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Professional wrestling

Professional wrestling
Wrestling - Sikeston, MO 1938 - 1.jpg
A professional wrestling match in Sikeston, Missouri in May 1938, where two wrestlers grapple in a wrestling ring while a referee, dressed in white, looks on
Ancestor arts
Descendant arts Shoot wrestling
Roller derby
Originating culture  United States
 United Kingdom
 Mexico
 Japan
Originating era 19th century

Professional wrestling is a dramatized athletic performance inspired by competitive combat sports. Taking the form of live events held by touring promotions, it is a unique style of combat based on a combination of adopted styles, which include classical wrestling, catch wrestling and various forms of martial arts, as well as an innovative style based on grappling (holds/throws), striking, and aerialism. Various forms of weaponry are sometimes used.

The content – including match outcomes – is choreographed and the combative actions and reactions are performed to appear violent without injuring the wrestlers. Before the 1980s, these facts were kept highly secret, after which they were openly declared. By and large, the true nature of the content is ignored by the performing promotion in official media in order to sustain and promote the willing suspension of disbelief for the audience by maintaining an aura of verisimilitude. Fan communications by individual wrestlers and promotions through outside media (i.e., interviews) will often directly acknowledge the fictional nature of the spectacle, making the predetermined nature of the sport something of an open secret. The presentation of scripted events as legitimate is known as "kayfabe".

Although the combative content is staged and communicated between the wrestlers, there are legitimate physical hazards resulting in serious injury and death in limited cases, due to the realism and contact involved in the performance.



  • Pinning the opponent's shoulders to the mat, typically for three seconds (though other times have been used).
  • Forcing the opponent to submit.
  • Disqualification of the opponent.
  • The opponent remaining outside the ring for too long ([#Countout|countout]).
  • Knocking out or otherwise incapacitating the opponent.
  • Counting fast whenever the face wrestler is being pinned, while counting slow, or even refusing to count at all (often by stopping a count at two or faking a wrist pain right before the three count), when the heel wrestler is being pinned.
  • Allowing heel wrestlers to use blatantly illegal tactics that most normal referees would instantly disqualify for, while not extending these relaxed rules to face wrestlers.
  • Feigning unconsciousness or distraction far longer than they would normally otherwise be out, allowing for greater opportunities for run-ins or illegal moves, while instantly waking up or regaining focus the moment the heel wrestler seems to have an advantage.
  • Actually assisting in attacking the face wrestler.
  • Performing any illegal holds or maneuvers, such as refusing to break a hold when an opponent is in the ropes, hair-pulling, choking or biting an opponent, or repeatedly punching with a closed fist. These violations are usually subject to a referee-administered five count and will result in disqualification if the wrestler does not cease the offending behavior in time.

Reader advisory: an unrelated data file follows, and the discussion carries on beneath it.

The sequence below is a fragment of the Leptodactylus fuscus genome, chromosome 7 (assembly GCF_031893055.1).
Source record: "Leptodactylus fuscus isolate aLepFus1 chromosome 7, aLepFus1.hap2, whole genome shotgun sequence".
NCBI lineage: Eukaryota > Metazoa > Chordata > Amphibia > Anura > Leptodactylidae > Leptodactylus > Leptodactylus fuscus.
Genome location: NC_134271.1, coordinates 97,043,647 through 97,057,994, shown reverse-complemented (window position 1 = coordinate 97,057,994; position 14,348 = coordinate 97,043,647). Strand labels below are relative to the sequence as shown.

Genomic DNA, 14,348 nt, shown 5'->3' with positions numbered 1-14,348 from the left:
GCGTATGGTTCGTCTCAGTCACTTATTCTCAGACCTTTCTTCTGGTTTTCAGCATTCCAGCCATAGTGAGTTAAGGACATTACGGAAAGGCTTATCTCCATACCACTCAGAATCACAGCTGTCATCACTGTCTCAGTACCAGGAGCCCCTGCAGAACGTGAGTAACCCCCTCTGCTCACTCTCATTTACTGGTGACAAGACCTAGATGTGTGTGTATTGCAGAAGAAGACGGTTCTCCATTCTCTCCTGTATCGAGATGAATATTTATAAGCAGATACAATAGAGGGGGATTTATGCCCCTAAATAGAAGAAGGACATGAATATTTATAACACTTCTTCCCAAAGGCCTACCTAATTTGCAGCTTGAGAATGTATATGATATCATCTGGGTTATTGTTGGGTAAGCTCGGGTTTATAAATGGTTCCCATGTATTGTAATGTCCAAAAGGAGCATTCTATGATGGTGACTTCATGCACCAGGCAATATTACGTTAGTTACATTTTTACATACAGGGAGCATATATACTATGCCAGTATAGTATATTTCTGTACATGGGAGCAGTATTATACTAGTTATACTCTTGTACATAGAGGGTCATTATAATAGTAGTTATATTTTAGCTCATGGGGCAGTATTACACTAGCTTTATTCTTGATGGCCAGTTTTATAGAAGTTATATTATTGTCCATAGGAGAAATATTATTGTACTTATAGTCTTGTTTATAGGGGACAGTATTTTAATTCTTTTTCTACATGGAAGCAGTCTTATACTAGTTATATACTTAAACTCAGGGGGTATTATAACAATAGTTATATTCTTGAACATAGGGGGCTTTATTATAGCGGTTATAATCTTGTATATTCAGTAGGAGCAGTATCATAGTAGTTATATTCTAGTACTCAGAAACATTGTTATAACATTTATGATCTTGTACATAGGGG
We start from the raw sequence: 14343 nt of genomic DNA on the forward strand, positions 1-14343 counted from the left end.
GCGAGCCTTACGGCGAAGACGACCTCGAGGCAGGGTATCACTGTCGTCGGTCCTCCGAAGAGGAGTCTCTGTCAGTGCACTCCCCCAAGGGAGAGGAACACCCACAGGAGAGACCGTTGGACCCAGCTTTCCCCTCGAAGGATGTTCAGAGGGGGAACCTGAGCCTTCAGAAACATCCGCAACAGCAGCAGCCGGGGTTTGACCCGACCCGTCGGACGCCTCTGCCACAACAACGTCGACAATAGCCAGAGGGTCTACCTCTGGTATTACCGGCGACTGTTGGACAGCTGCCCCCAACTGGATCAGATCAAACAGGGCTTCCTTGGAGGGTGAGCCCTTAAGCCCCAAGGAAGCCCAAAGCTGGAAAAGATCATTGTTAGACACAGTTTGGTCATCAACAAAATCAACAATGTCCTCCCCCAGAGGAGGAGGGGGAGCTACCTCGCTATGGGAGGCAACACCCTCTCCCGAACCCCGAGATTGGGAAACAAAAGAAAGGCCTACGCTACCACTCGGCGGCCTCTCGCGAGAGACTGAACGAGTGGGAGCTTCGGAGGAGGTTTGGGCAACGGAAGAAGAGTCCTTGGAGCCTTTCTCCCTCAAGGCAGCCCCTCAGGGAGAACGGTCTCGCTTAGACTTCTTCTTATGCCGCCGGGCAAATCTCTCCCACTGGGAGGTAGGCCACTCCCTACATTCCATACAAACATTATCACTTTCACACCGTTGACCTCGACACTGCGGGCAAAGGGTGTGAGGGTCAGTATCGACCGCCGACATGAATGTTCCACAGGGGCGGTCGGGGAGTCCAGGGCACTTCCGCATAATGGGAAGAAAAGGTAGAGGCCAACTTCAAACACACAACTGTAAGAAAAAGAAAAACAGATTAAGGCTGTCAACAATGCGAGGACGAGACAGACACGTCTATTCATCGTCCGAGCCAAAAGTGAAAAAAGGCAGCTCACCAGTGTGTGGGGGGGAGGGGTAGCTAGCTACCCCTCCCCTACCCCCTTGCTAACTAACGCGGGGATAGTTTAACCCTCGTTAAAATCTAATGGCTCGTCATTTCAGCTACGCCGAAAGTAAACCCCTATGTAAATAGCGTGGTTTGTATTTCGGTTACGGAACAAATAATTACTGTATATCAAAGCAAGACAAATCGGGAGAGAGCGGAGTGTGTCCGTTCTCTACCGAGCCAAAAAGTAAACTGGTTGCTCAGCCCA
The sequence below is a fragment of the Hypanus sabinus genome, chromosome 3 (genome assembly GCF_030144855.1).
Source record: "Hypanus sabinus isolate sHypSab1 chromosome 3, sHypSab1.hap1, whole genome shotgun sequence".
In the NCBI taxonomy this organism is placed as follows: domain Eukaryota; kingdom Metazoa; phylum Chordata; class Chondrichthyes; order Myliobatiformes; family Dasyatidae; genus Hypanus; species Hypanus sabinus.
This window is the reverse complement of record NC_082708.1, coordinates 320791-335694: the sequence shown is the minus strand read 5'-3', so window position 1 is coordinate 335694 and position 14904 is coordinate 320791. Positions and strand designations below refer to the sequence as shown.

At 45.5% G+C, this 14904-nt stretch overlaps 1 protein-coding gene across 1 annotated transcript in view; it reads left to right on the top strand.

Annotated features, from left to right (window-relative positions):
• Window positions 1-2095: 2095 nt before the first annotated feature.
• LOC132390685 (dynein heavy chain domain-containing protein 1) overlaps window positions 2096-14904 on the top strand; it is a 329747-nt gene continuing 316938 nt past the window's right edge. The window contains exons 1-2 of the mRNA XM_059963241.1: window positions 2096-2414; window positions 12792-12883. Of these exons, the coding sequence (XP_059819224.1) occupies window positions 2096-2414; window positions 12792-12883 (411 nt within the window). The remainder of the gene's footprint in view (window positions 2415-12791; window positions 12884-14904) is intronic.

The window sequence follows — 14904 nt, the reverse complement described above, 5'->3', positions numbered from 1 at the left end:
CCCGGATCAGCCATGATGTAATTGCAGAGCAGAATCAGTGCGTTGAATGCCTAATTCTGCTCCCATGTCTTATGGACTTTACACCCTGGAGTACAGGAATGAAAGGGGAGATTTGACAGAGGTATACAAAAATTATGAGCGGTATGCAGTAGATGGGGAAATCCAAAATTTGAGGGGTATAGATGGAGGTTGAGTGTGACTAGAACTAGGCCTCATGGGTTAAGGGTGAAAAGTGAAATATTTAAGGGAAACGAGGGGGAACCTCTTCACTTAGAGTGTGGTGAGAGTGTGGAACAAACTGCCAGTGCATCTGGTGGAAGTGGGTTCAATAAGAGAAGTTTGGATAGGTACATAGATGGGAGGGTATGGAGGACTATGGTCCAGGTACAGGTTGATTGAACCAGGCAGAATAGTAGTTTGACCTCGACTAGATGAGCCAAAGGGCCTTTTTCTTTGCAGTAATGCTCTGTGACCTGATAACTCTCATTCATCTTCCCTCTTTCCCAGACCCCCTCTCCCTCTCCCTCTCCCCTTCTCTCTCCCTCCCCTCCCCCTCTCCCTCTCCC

• Attacking an opponent's eye, such as raking it, poking it, gouging it, punching it or other severe attacks to the eye.
  • Any outside interference involving a person not involved in the match striking or holding a wrestler. Sometimes (depending on the promotion and uniqueness of the situation), if a heel attempts to interfere, but is ejected from the ring by a wrestler or referee before this occurs, there may not be a disqualification. In this disqualification method, the wrestler being attacked by the foreign member is awarded the win. Sometimes, however, this can work in heels' favor. In February 2009, Shawn Michaels, who was under the kayfabe employment of John "Bradshaw" Layfield (JBL), interfered in a match and hit a superkick on JBL in front of the referee in order to get his employer the win via "outside interference".
  • Striking an opponent with a foreign object (an object not permitted by the rules of the match; see Hardcore wrestling) (sometimes the win decision can be reversed if the referee spots the weapon before pin attempt or after the match because they tried to strike when referee is either distracted or knocked out).
  • Using any kind of "banned" move (see below for details).
  • A direct low blow to the groin (unless the rules of the match specifically allow this).
  • Intentionally laying hands on the referee.
  • Pulling an opponent's mask off during a match (this is illegal in Mexico, and sometimes in Japan).
  • Throwing an opponent over the top rope during a match (this move is still illegal in the National Wrestling Alliance)
  • Entering a Royal Rumble before one's scheduled entrance time.
  • In a mixed gender tag team match, any participant striking someone of the opposite gender.
  • Pyrotechnics such as Jeff Hardy and Goldberg.
  • Additional visual graphics or staging props to complement the entrance video/routine or further emphasize the character. For instance, Kane's entrance graphics employ heavy use of fire-themed visuals, The Undertaker's entrance features dark lighting, fire, fog and dry ice, and lightning-themed effects, John Morrison's entrance would feature use of multicolored psychedelic style patterns, The Miz has in the past incorporated inflatable lettering spelling out the word "Awesome" into his entrance, and Montel Vontavious Porter frequently used an inflatable entrance tunnel during his WWE tenure. Goldust has been known to use on-screen visual effects in his entrance to simulate the presentation of a feature film (i.e. widescreen, production company credits), as to emphasize his Hollywood-themed film aficionado character. Brodus Clay enters with disco ball lighting effects to emphasize his "Funkasaurus" character.